Infertility can be caused by a number of factors, including (but not limited to) DNA damage, chromosomal aberrations, hormonal conditions, age-related factors, and environmental factors. Some infertility conditions are specific to females, some to males, and some arise because of a combination of conditions in the male and female partners. Approximately 12 steps are involved in thoroughly investigating the cause of infertility in couples. In research published this week in Nature, with Dr. Enrica Bianchi of the Wellcome Trust Sanger Institute in Cambridge, UK as the lead author, scientists have moved closer to solving the mystery of fertility with the discovery of a protein that is key to the interaction of sperm and egg.
Because fertility is such a monumentally important topic, much research has been done on it. An early key to this mystery was discovered in 2005, when researchers found a protein present on the sperm’s surface that recognizes the egg, thereby enabling fusion to form an embryo. They named it “Izumo,” which is Japanese for “marriage shrine.” In today’s study, the research team is reporting the discovery of a cognate protein on the egg’s surface that binds Izumo: they named it Juno, after the Roman fertility goddess. The research study also confirmed that the binding of Izumo to Juno is the first step in the process of egg and sperm fusion, without which fertilization cannot take place. This particular interaction was difficult to pin down, because the binding between Izumo and Juno is low-affinity (i.e. their binding is quite weak). After the egg is fertilized, it rids itself of the remaining Juno protein on its surface within 40 minutes, so as to prevent more sperm from binding: if more than one sperm fused with the egg, the resulting zygote would have too many chromosomes, and would thus be inviable.
In order to perform the experiment, the research team took the already-characterized Izumo protein, and developed an artificial version of it, to see what it bound to on a mouse egg. They used an assay called AVEXIS, which is designed to identify weak and transient interactions between receptors and the ligands they bind to. In this way, they found a folate receptor called Folr4, which they renamed Juno.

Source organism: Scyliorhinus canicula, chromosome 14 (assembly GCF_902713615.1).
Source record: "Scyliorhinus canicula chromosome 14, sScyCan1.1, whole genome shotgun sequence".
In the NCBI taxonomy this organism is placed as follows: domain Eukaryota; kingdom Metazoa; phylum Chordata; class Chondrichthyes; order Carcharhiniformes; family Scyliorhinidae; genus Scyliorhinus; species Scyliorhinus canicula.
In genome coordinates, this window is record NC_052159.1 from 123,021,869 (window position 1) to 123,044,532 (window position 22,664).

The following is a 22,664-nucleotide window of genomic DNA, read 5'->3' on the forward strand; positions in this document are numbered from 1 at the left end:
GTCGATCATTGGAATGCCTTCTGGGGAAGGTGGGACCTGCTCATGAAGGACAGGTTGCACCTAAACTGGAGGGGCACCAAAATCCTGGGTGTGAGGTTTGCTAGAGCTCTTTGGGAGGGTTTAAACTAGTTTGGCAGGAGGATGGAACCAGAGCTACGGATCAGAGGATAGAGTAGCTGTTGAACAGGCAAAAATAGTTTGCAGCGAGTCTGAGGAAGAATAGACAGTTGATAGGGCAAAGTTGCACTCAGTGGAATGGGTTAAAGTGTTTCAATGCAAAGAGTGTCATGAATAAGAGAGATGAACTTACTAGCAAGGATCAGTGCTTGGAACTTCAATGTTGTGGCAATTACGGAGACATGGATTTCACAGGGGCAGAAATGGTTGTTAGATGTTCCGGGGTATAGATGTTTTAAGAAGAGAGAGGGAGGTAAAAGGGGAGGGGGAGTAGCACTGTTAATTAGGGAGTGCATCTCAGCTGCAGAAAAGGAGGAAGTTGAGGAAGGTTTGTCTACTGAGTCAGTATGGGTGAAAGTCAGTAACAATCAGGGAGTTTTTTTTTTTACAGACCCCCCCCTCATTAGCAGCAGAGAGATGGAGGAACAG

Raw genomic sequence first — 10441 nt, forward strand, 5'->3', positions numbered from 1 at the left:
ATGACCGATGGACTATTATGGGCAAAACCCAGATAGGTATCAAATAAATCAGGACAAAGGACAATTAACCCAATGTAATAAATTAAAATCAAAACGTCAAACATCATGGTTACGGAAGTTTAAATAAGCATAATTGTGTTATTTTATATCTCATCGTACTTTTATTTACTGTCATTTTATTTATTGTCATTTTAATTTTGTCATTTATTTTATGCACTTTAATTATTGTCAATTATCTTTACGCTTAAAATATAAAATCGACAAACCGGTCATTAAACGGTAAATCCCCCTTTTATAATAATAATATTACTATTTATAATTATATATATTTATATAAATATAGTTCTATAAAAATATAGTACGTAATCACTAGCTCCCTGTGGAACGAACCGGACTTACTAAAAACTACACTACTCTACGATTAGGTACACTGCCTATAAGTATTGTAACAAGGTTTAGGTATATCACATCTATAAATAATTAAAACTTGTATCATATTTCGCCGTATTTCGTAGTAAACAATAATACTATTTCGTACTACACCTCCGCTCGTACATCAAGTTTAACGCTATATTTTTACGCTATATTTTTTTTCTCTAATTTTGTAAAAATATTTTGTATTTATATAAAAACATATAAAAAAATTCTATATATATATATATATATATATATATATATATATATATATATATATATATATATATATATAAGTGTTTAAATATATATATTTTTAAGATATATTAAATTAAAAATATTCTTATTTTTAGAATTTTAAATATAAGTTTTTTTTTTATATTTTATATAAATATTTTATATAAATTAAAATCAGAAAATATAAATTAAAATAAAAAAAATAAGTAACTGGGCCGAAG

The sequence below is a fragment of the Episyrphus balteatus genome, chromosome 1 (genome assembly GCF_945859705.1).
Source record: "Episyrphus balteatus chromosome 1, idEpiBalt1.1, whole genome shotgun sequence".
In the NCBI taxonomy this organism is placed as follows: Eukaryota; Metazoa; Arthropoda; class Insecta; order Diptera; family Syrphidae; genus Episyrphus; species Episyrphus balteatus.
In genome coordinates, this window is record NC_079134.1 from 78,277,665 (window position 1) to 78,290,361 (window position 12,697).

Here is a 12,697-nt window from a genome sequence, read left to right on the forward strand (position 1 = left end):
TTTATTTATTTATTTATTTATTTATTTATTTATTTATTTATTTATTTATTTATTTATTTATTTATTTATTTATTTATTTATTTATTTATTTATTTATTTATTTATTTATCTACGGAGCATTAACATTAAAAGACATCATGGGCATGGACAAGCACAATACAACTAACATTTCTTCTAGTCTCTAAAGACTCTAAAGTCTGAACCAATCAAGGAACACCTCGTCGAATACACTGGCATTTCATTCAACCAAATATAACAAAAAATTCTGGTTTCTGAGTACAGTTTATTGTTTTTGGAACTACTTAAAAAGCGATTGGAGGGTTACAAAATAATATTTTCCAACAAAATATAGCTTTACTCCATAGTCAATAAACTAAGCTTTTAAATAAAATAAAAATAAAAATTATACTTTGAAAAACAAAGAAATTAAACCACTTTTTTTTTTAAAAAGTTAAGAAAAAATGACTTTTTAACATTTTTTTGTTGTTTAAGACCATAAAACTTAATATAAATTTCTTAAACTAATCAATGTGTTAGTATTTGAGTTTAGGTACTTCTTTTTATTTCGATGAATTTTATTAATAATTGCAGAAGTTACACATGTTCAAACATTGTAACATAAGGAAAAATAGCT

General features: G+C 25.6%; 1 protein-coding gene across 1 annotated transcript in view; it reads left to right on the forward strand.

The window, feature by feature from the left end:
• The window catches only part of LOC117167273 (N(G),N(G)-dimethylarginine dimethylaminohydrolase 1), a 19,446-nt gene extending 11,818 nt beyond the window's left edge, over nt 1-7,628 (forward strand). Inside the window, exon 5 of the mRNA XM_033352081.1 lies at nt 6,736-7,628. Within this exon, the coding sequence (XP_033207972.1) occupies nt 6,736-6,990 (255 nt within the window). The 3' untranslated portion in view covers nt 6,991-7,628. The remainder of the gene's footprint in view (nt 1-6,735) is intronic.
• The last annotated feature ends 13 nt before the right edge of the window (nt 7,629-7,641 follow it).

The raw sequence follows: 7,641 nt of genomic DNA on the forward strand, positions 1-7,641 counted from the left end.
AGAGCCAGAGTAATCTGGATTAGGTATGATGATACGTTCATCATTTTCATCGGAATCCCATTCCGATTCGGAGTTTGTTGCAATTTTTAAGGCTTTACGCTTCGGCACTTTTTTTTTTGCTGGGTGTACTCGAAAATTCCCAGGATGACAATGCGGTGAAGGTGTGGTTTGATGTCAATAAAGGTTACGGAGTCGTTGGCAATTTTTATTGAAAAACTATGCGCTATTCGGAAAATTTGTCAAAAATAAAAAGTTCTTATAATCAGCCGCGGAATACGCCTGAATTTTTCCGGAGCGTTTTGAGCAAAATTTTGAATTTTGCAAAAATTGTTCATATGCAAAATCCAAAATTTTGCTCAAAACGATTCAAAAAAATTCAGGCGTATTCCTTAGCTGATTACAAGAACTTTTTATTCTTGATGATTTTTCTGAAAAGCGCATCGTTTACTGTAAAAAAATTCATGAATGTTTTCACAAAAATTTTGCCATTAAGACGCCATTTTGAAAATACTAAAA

To prove that Juno was essential to female fertility, the research team created genetically modified mice that lacked the Juno protein on their eggs. The eggs of these mice did not fuse with sperm, and the mice were infertile. To complete their understanding of the interaction of Izumo and Juno, the researchers genetically modified male mice that lacked Izumo; these mice were then shown to be infertile.
This research is significant because it offers a shortcut through the many steps involved in treatment of infertility. Eggs and sperm of couples experiencing difficulty conceiving can be genetically screened to determine if their Izumo and Juno proteins are structured correctly. If it is established that these proteins are defective, couples can go directly to a procedure called “ICSI” for intracytoplasmic sperm injection, in which a sperm is directly injected into an egg, using an extremely fine needle. Dr. Gavin Wright, who leads the Institute’s Cell Surface Signalling Laboratory, hopes that the discovery of this key protein interaction will solve at least one fertility mystery, and allow improvements to fertility treatments as well as contraceptives.